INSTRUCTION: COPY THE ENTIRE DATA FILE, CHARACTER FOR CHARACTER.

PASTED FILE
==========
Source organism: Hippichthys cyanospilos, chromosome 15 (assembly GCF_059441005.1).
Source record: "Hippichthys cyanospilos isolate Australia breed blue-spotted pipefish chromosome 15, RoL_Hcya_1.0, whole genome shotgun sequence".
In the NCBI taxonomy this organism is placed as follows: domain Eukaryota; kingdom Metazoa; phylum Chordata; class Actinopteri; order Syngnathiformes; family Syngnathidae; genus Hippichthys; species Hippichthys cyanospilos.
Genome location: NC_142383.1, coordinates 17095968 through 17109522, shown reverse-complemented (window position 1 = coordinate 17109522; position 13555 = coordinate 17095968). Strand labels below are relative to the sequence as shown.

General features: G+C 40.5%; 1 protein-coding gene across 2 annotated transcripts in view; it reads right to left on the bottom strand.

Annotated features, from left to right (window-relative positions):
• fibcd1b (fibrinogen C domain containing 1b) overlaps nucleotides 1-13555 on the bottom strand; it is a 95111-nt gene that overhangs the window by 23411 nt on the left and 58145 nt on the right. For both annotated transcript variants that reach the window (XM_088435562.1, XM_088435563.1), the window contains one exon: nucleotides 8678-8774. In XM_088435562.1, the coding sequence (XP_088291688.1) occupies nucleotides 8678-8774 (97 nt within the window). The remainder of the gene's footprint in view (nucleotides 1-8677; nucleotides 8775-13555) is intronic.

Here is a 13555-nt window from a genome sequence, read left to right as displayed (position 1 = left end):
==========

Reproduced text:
Source organism: Hippichthys cyanospilos, chromosome 15 (assembly GCF_059441005.1).
Source record: "Hippichthys cyanospilos isolate Australia breed blue-spotted pipefish chromosome 15, RoL_Hcya_1.0, whole genome shotgun sequence".
In the NCBI taxonomy this organism is placed as follows: domain Eukaryota; kingdom Metazoa; phylum Chordata; class Actinopteri; order Syngnathiformes; family Syngnathidae; genus Hippichthys; species Hippichthys cyanospilos.
Genome location: NC_142383.1, coordinates 17095968 through 17109522, shown reverse-complemented (window position 1 = coordinate 17109522; position 13555 = coordinate 17095968). Strand labels below are relative to the sequence as shown.

General features: G+C 40.5%; 1 protein-coding gene across 2 annotated transcripts in view; it reads right to left on the bottom strand.

Annotated features, from left to right (window-relative positions):
• fibcd1b (fibrinogen C domain containing 1b) overlaps nucleotides 1-13555 on the bottom strand; it is a 95111-nt gene that overhangs the window by 23411 nt on the left and 58145 nt on the right. For both annotated transcript variants that reach the window (XM_088435562.1, XM_088435563.1), the window contains one exon: nucleotides 8678-8774. In XM_088435562.1, the coding sequence (XP_088291688.1) occupies nucleotides 8678-8774 (97 nt within the window). The remainder of the gene's footprint in view (nucleotides 1-8677; nucleotides 8775-13555) is intronic.

Here is a 13555-nt window from a genome sequence, read left to right as displayed (position 1 = left end):